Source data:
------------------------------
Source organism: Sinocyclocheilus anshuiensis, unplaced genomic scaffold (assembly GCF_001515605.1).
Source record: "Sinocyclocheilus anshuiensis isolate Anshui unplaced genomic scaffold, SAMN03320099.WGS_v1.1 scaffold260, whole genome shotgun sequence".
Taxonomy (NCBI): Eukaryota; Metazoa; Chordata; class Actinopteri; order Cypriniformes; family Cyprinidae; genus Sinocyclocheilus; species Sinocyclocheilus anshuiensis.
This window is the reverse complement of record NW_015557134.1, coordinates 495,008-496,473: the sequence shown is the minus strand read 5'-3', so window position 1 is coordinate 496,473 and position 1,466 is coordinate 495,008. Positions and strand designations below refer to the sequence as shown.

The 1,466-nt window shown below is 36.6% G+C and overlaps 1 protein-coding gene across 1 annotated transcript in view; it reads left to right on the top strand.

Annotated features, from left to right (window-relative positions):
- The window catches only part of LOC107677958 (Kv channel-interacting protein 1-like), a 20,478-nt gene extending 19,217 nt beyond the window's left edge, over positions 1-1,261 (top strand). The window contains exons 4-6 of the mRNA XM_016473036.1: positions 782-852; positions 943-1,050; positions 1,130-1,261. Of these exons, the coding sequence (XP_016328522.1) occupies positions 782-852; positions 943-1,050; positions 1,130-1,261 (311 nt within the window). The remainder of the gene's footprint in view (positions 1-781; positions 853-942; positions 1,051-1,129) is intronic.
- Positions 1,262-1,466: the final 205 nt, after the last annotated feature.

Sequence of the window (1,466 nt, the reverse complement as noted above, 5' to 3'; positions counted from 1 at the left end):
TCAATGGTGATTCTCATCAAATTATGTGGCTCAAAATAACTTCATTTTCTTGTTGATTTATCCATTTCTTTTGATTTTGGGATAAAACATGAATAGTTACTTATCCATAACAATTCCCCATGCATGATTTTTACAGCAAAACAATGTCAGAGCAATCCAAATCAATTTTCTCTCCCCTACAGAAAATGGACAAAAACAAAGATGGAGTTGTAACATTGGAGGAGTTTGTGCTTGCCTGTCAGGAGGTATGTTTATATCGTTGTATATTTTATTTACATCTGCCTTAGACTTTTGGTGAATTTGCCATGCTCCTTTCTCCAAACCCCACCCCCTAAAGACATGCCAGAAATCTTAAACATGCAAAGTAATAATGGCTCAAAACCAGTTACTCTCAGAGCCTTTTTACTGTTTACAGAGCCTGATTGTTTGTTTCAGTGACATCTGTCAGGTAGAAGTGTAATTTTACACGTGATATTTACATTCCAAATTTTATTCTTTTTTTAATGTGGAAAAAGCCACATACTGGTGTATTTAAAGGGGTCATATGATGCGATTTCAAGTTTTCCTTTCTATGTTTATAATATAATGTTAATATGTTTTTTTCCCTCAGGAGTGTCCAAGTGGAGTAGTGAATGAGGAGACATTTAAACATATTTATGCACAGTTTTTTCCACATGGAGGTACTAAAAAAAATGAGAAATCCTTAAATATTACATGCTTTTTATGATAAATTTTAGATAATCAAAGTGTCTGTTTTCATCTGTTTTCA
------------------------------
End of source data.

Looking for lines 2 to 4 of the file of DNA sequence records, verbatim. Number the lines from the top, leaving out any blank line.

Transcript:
Source record: "Sinocyclocheilus anshuiensis isolate Anshui unplaced genomic scaffold, SAMN03320099.WGS_v1.1 scaffold260, whole genome shotgun sequence".
Taxonomy (NCBI): Eukaryota; Metazoa; Chordata; class Actinopteri; order Cypriniformes; family Cyprinidae; genus Sinocyclocheilus; species Sinocyclocheilus anshuiensis.
This window is the reverse complement of record NW_015557134.1, coordinates 495,008-496,473: the sequence shown is the minus strand read 5'-3', so window position 1 is coordinate 496,473 and position 1,466 is coordinate 495,008. Positions and strand designations below refer to the sequence as shown.